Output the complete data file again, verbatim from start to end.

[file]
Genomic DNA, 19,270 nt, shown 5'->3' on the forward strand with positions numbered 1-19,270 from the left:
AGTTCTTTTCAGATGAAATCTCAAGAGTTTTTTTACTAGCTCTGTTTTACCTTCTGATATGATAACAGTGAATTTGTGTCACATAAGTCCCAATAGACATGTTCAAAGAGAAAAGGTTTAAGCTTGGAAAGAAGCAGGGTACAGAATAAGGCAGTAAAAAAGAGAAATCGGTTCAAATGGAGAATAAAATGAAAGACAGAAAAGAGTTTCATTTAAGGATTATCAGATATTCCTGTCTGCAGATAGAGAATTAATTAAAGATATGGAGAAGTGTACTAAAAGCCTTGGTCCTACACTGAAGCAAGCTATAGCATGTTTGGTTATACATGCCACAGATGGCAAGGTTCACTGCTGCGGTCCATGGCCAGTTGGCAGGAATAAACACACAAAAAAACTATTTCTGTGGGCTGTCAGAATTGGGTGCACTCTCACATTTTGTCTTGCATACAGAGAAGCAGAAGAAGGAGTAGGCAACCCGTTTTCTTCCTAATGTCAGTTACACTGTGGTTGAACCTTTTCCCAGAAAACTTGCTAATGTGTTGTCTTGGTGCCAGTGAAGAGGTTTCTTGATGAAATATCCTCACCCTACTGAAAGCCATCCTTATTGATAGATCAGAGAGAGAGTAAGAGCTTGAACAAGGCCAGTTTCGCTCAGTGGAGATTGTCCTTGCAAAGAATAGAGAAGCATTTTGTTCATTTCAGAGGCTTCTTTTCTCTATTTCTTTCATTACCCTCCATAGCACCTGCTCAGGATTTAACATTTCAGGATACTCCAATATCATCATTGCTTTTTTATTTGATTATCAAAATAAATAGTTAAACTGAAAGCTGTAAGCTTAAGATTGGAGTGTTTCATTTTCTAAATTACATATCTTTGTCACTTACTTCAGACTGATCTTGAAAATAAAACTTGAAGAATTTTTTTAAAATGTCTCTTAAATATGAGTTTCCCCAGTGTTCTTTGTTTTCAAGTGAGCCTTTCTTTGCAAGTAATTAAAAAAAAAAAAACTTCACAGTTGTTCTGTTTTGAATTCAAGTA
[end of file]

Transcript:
Genomic DNA, 19,270 nt, shown 5'->3' on the forward strand with positions numbered 1-19,270 from the left:
AGTTCTTTTCAGATGAAATCTCAAGAGTTTTTTTACTAGCTCTGTTTTACCTTCTGATATGATAACAGTGAATTTGTGTCACATAAGTCCCAATAGACATGTTCAAAGAGAAAAGGTTTAAGCTTGGAAAGAAGCAGGGTACAGAATAAGGCAGTAAAAAAGAGAAATCGGTTCAAATGGAGAATAAAATGAAAGACAGAAAAGAGTTTCATTTAAGGATTATCAGATATTCCTGTCTGCAGATAGAGAATTAATTAAAGATATGGAGAAGTGTACTAAAAGCCTTGGTCCTACACTGAAGCAAGCTATAGCATGTTTGGTTATACATGCCACAGATGGCAAGGTTCACTGCTGCGGTCCATGGCCAGTTGGCAGGAATAAACACACAAAAAAACTATTTCTGTGGGCTGTCAGAATTGGGTGCACTCTCACATTTTGTCTTGCATACAGAGAAGCAGAAGAAGGAGTAGGCAACCCGTTTTCTTCCTAATGTCAGTTACACTGTGGTTGAACCTTTTCCCAGAAAACTTGCTAATGTGTTGTCTTGGTGCCAGTGAAGAGGTTTCTTGATGAAATATCCTCACCCTACTGAAAGCCATCCTTATTGATAGATCAGAGAGAGAGTAAGAGCTTGAACAAGGCCAGTTTCGCTCAGTGGAGATTGTCCTTGCAAAGAATAGAGAAGCATTTTGTTCATTTCAGAGGCTTCTTTTCTCTATTTCTTTCATTACCCTCCATAGCACCTGCTCAGGATTTAACATTTCAGGATACTCCAATATCATCATTGCTTTTTTATTTGATTATCAAAATAAATAGTTAAACTGAAAGCTGTAAGCTTAAGATTGGAGTGTTTCATTTTCTAAATTACATATCTTTGTCACTTACTTCAGACTGATCTTGAAAATAAAACTTGAAGAATTTTTTTAAAATGTCTCTTAAATATGAGTTTCCCCAGTGTTCTTTGTTTTCAAGTGAGCCTTTCTTTGCAAGTAATTAAAAAAAAAAAAACTTCACAGTTGTTCTGTTTTGAATTCAAGTA